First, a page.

Monday, 28 November 2016

Bus Break at Blackpool (1)

Trams, Tower and Trouble
Blackpool was famous for its trams, being, for many years, the last place in the UK where you could ride on this form of transport as a "normal" service.

The first part opened on 29 September 1885, a conduit line from Cocker Street to Dean Street on Blackpool Promenade. It was one of the first practical electric tramways in the world, just six years after Werner von Siemens first demonstrated electric traction. The inauguration was presided over by Holroyd Smith, the inventor of the system, and Alderman Harwood, the Mayor of Manchester. It was operated by the Blackpool Electric Tramway Company until 1892 when its lease expired and Blackpool Corporation took over.

Various extensions took the line from Starr Gate to Fleetwood. At the southern terminus (Starr Gate) there was a turning loop ...
... and the line spent most of its time separate from traffic, but not from pedestrians, t5rundling along not very reserved track  along the esplanade. Once north of the crowded tourist-filled area, the track becomes more reserved and even fenced!
But in Fleetwood ...
... trams run along the street! Very exciting, especially for innocent visitors who have drive almost the whole length of the line with trams safely separated.
This was traditional UK tramway, albeit for only a short section.
But it has to be said that the system was becoming very tired, Would the council close it down? Would there be money to upgrade?

On 1 February 2008 it was announced that the Government had agreed to the joint BTS and Blackpool Council bid for funding toward the total upgrade of the track. The Government were to contribute £60.3M of the total £85.3M cost. Blackpool Council and Lancashire County Council would each provide about £12.5M. The Government's decision meant that the entire tramway was upgraded and 16 Flexity 2 trams replaced the fleet.

A new depot was built at Starr Gate and the super trams now ply the line ...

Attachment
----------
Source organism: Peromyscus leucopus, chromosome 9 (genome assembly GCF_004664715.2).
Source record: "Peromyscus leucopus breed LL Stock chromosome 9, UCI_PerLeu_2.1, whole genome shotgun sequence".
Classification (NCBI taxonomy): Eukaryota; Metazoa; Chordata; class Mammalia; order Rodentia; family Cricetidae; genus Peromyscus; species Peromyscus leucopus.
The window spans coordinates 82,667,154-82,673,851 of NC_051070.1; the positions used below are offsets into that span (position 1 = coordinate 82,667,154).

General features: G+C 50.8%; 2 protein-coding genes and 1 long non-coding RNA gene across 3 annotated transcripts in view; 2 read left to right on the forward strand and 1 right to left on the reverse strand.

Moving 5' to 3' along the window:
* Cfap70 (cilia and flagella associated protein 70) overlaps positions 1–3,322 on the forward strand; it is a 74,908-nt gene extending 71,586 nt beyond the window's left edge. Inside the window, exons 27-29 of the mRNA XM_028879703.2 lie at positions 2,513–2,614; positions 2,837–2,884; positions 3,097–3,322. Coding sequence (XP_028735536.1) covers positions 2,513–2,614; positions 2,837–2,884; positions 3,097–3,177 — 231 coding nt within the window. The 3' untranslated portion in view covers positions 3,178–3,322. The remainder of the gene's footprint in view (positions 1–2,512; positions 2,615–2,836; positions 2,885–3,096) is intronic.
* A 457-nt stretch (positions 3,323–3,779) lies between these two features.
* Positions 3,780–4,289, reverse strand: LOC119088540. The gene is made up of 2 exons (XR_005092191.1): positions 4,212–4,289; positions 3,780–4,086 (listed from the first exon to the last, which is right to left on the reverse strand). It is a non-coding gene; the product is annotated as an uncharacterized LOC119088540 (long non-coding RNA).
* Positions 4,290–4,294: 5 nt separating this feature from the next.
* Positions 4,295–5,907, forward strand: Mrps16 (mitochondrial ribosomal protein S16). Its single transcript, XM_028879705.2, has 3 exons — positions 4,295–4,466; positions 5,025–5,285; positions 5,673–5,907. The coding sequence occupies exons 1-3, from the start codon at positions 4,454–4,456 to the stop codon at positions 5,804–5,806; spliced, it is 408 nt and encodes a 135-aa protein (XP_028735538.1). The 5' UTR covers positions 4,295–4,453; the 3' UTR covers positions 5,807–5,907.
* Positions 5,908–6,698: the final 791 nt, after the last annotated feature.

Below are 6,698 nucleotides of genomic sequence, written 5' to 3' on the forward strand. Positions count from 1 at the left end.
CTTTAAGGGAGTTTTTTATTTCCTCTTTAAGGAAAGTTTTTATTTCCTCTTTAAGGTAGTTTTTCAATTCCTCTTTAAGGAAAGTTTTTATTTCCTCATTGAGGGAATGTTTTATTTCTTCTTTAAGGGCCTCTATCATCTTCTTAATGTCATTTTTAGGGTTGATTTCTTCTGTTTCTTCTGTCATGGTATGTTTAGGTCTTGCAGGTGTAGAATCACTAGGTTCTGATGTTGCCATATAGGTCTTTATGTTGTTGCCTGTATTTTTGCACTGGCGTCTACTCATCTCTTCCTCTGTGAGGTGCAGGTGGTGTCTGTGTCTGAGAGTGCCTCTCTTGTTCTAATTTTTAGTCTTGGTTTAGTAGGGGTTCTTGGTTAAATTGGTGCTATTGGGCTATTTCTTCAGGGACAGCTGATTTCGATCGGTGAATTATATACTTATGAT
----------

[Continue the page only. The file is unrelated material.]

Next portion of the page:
... even through the streets of Fleetwood.

Somehow the new trams do not have the "character" of the old, but nostalgia junkies can still enjoy regular "Heritage" days when "proper" trams provide an expensive memory of the recent past.
Heritage trams only serve limited stops ...
... and however splendid a ride may be, it just isn't the same as the good old days.

A real highlight of Blackpool trams has been (and still is, heritage-wise) the special trams, illuminated to enhance the famous street decorations.
Of course, the trams pass the tower.
Blackpool Tower is a tourist attraction in Blackpool, Lancashire, England, which was opened to the public on 14 May 1894. Inspired by the Eiffel Tower in Paris, it is 518 feet (158 metres) tall.

When the tower opened, 3,000 customers took the first rides to the top. Tourists paid sixpence for admission, sixpence more for a ride in the lifts to the top, and a further sixpence for the circus. The first members of the public to ascend the tower had been local journalists in September 1893 using constructors' ladders. In 1897 the top of the tower caught fire, and the platform was seen on fire from up to fifty miles away.

The tower was not painted properly during the first thirty years and became corroded, leading to discussions about demolishing it. However, it was decided to rebuild it instead, and between 1921 and 1924 all the steelwork in the structure was replaced and renewed.
One of its most recent improvements (in 2011) is the creation of glass floors as seen here.

Most buses (and the trams) are run by council owned company Blackpool Transport. It, too has had a recent revamp with a new swirly paint job ...
... and subsequently, a new logo.
fbb is not at all sure what was wrong with the old one!
Stagecoach buses run into Blackpool from Preston, but smaller operators should sway over most of the services tendered by Lancashire Council.

And so to "Trouble".

There is also some direct competition for Blackpool Transport; thus it was a some interest when a correspondent sent this extract from "Notices and Proceedings", the on-line "journal" of the UK Traffic Commissioners. (click to enlarge the image below)
It tells of a revoked operator's licence and the disqualification of a Mt Philip Higgs as a director of any bus company; in other words Catch22 Bus is being put off the road officially and terminally from 18th January 2017.

So what is it all about?

Needless to say the tale is complex and confused. fbb will attempt an unravelment tomorrow.

 Next Blackpool blog : Tuesday 29th November 

1 comment:

  1. For clarification, Blackpool is a unitary council and therefore responsible for tendering its own bus services. But both Fleetwood to the north and Lytham St Annes to the south remain in two-tier Lancashire, so there are complications of cross-border operation. Indeed, because the tram infrastructure is owned by Blackpool Borough Council, the abandonment of the Fleetwood end was a serious proposition until Lancashire put some cash up for modernisation.